When I bought my apartment in New York City (in 1988) and moved from Spring Valley (Rockland County, NY), the first thing that I wrote was a short story about Cape May, New Jersey.
I was working in Paramus, New Jersey, reverse-commuting for a job that paid a lawyer all of $20,000 a year. I had written the play JAMES & JOHN (FATHER & SON) (based on John Stuart Mill's autobiography), the screenplay THE ADULT & THE ADOLESCENT (about a person who graduates college, lives at home, covers sports at his old high school, and falls in love four years out of time). I had seen that the New Jersey Chapter of the American Academy of Arts & Letters was offering a short story contest.
Floating around my head was a counterpart to those stories about growing up. It was about a man in his 20s, and a woman in her 60s, and the young man would grow older, and the old woman would grow younger, and they would meet at some point in time and become lovers. But there would be a kicker to it--the young man who grows older would start at nothing and remember, and the old woman who grows younger would know everything and forget. The story would be told by the now old man, in his final act of remembering.
A story needs a place, and the perfect place for it was Cape May, "America's Oldest Resort," the town of gingerbread houses that never seems to change.
I wrote the story and submitted it, but it didn't win. It didn't even finish second, or third. The winners list even announced a tie for third. I felt really sad, and I still do. Every story was better than mine? Didn't it mean anything to anyone?
I remember when I took the bus down to Cape May. "Anything Can Happen in Cape May" was then the tourist slogan. It was all perfect! "This town is famous for the old lady in tennis sneakers," someone said to me.
"You should also write a short story about Wildwood," I was told. Well, forget that.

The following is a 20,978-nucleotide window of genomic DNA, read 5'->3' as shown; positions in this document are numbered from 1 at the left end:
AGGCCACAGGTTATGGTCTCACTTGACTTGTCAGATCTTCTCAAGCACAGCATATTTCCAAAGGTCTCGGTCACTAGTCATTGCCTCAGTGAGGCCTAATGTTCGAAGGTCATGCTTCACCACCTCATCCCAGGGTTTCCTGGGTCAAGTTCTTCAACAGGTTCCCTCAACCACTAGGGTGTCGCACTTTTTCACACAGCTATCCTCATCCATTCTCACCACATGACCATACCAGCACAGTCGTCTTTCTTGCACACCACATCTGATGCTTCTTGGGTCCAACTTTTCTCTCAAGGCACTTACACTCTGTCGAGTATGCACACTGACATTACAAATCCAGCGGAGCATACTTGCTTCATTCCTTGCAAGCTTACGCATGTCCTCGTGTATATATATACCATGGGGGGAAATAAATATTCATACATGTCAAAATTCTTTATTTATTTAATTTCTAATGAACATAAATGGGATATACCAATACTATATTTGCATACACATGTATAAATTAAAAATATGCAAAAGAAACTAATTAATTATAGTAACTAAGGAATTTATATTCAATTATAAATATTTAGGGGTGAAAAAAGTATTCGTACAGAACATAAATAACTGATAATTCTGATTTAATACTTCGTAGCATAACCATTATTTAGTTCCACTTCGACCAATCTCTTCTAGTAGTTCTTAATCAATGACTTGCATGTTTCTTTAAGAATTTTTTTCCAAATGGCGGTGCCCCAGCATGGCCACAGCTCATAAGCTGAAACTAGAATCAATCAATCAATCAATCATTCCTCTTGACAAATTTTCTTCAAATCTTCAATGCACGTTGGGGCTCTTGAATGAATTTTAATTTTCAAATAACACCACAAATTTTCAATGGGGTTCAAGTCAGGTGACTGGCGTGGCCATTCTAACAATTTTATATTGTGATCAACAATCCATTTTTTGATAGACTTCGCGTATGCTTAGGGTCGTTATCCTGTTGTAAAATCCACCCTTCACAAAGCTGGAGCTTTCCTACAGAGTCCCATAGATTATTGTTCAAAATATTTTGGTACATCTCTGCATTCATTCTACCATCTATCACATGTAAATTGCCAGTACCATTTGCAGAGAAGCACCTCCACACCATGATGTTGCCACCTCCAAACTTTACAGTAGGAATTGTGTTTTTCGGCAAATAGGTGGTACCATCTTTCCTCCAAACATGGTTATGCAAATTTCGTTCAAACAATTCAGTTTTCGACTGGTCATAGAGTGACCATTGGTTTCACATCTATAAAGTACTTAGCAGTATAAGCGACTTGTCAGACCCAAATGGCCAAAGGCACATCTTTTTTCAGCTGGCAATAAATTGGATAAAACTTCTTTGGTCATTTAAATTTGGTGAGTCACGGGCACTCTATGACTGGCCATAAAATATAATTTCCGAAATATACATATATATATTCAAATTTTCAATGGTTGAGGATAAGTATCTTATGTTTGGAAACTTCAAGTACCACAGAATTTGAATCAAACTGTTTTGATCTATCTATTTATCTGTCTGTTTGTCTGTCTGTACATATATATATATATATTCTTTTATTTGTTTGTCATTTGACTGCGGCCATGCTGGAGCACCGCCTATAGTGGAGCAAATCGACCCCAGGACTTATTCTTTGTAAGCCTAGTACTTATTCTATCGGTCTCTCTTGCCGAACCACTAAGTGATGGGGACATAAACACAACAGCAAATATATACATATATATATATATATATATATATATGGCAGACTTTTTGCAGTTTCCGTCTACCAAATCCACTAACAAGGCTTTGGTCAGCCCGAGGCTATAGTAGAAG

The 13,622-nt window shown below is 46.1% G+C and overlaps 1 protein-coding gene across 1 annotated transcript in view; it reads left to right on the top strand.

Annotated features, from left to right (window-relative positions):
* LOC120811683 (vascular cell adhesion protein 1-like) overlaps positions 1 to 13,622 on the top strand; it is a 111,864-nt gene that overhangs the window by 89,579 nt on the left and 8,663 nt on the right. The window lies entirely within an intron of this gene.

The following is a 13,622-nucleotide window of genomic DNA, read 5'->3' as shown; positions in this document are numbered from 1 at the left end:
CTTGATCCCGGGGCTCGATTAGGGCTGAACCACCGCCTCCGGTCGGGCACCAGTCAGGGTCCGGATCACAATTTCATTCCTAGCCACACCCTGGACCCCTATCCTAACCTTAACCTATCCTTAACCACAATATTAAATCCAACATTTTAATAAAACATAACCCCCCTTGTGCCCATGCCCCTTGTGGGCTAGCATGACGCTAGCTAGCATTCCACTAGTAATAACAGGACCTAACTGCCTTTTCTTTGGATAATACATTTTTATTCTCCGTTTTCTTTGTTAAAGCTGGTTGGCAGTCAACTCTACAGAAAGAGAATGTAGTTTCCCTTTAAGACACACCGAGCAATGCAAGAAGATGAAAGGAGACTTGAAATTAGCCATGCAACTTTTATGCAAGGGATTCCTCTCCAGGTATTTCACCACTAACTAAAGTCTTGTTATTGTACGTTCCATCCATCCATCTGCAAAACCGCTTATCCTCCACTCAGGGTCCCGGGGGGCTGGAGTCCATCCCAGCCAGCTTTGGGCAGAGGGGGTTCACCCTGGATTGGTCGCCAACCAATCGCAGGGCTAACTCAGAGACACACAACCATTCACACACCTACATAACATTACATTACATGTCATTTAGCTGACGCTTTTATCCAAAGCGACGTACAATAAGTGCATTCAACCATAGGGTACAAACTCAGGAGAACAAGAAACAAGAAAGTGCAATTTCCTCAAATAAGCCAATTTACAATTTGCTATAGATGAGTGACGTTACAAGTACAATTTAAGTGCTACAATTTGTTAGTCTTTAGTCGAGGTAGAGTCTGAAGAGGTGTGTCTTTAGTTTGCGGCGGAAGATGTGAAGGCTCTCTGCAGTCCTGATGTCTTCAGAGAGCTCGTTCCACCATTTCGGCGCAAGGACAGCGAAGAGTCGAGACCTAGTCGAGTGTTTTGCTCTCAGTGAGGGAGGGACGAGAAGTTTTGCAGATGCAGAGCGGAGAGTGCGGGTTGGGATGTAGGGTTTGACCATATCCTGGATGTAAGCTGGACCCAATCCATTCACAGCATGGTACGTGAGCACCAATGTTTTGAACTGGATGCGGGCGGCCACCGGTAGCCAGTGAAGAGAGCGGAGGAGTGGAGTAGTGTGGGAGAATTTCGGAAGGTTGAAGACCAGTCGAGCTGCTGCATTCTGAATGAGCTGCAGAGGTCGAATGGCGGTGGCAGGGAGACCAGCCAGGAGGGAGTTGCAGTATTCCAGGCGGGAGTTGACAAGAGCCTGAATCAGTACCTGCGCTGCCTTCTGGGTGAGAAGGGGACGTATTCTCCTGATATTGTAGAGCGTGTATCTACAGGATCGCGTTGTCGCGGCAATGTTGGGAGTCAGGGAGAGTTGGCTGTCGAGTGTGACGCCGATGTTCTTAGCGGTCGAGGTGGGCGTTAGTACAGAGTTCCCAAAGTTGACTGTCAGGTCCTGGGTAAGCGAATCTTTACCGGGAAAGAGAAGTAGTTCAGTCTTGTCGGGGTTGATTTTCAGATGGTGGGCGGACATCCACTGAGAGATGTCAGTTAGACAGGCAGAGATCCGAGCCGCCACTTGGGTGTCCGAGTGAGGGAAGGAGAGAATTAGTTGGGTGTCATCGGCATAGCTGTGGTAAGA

The story was meant to parallel the movie Casablanca, another city on the Atlantic Ocean. The newlywed couple of Jack and Amy (the same letters as "May") meets Mae of Cape May. The theme song of the piece is "As Time Goes By" ("You must remember this...").
Jack presents Mae with magic beans "from the Mayans." (People from Cape May?) Mae gets younger, Jack gets older. Time goes by. "I'm no good at being noble, but it doesn't take much to see that the problems of three little people don't amount to a hill of beans in this crazy world."
Jack and Amy were the names of two of my schoolmates/neighbors in Spring Valley. Jack's family moved to Florida and I never saw him again.
Amy joined the movie business; she was recently a producer of "The Producers."
When I was in elementary school, a teacher had us do creative writing. We were asked to write a story similar to "why the tiger has its stripes" or "why the leopard has its spots." I saw fireflies in the yard that night and wrote "The Little Firefly." The teacher read the entire story aloud in class and it was published in the school paper.
Over twenty years later, I was at a bank ATM and met Amy. She asked if I was still writing, and she remembered me as the famous author of "The Little Firefly."
What could I saw to her? That I spend day after day having people complain to me about parking tickets?
That I solved "the Big Apple"? That I've spent fifteen unsuccessful years trying to honor the African-American stablehand from New Orleans who named New York City?
That I once wrote a short story called "Cape May, N.J.," and she's in it, and it's terrific, and it's the greatest love story Hollywood has ever seen?
I told her that I didn't write anymore.
In the final scene, a young Mae returns to Cape May after living with Jack and his young son in Montclair, NJ. (The author of "As Time Goes By" was born in Montclair.) Cape May has stayed the same, but Mae has gotten much younger. She no longer remembers the place, or even who she is.
A dialect coach is brought in. Even though her memory has disappeared, her dialect has remained. The dialect coach finds that this mysterious woman appears to be from south Jersey!
This part of the story developed after the 2002 death of my friend Donald Lance. See my "Big Apple" colleague Gerald Cohen's post and more:
(January 5, 1988 issue of the Syracuse Post-Standard, the Associated Press story about "Sarah Gray," the real Marylouise Moskel of Clearfield, PA)
Donald Lance had figured out that a mysterious woman suffering from amnesia who appeared in Columbia, Missouri was really from the Pittsburgh, PA area. Her dialect had given her identity away!
There's a line in the short story "Cape May, N.J." that I really like. It's after Mae can no longer remember her husband or her mother or her father. Jack keeps informing her who these people were. "I'll never remember them!" declares Mae. "It's just trivia!"
In the end, she forgets the spelling of her own name and spells it "May."
The fundamental things apply as time goes by.
I hope you enjoy the story.
Personal • Original Short Story: Cape May, N.J. • Tuesday, April 04, 2006 • Permalink